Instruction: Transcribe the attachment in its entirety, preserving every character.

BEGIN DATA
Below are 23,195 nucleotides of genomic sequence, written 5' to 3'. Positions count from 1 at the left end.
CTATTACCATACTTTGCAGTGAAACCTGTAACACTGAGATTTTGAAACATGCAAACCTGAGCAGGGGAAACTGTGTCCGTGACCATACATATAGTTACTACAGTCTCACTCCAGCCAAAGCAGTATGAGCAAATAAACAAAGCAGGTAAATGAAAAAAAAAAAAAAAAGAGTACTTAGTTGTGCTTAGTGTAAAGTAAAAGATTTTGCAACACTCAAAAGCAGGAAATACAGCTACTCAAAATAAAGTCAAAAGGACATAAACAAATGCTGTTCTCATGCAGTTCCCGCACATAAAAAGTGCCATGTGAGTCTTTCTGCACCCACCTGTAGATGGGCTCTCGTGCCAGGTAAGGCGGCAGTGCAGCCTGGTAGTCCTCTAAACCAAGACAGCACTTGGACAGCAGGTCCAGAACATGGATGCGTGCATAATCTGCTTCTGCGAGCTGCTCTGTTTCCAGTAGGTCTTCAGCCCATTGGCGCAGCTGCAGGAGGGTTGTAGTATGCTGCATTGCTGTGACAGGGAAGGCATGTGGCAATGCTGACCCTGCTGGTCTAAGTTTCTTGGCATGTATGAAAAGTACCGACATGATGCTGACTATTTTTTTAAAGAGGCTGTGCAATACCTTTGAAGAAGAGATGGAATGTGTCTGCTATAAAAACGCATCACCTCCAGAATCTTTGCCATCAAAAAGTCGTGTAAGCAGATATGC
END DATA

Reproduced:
Below are 23,195 nucleotides of genomic sequence, written 5' to 3'. Positions count from 1 at the left end.
CTATTACCATACTTTGCAGTGAAACCTGTAACACTGAGATTTTGAAACATGCAAACCTGAGCAGGGGAAACTGTGTCCGTGACCATACATATAGTTACTACAGTCTCACTCCAGCCAAAGCAGTATGAGCAAATAAACAAAGCAGGTAAATGAAAAAAAAAAAAAAAAGAGTACTTAGTTGTGCTTAGTGTAAAGTAAAAGATTTTGCAACACTCAAAAGCAGGAAATACAGCTACTCAAAATAAAGTCAAAAGGACATAAACAAATGCTGTTCTCATGCAGTTCCCGCACATAAAAAGTGCCATGTGAGTCTTTCTGCACCCACCTGTAGATGGGCTCTCGTGCCAGGTAAGGCGGCAGTGCAGCCTGGTAGTCCTCTAAACCAAGACAGCACTTGGACAGCAGGTCCAGAACATGGATGCGTGCATAATCTGCTTCTGCGAGCTGCTCTGTTTCCAGTAGGTCTTCAGCCCATTGGCGCAGCTGCAGGAGGGTTGTAGTATGCTGCATTGCTGTGACAGGGAAGGCATGTGGCAATGCTGACCCTGCTGGTCTAAGTTTCTTGGCATGTATGAAAAGTACCGACATGATGCTGACTATTTTTTTAAAGAGGCTGTGCAATACCTTTGAAGAAGAGATGGAATGTGTCTGCTATAAAAACGCATCACCTCCAGAATCTTTGCCATCAAAAAGTCGTGTAAGCAGATATGC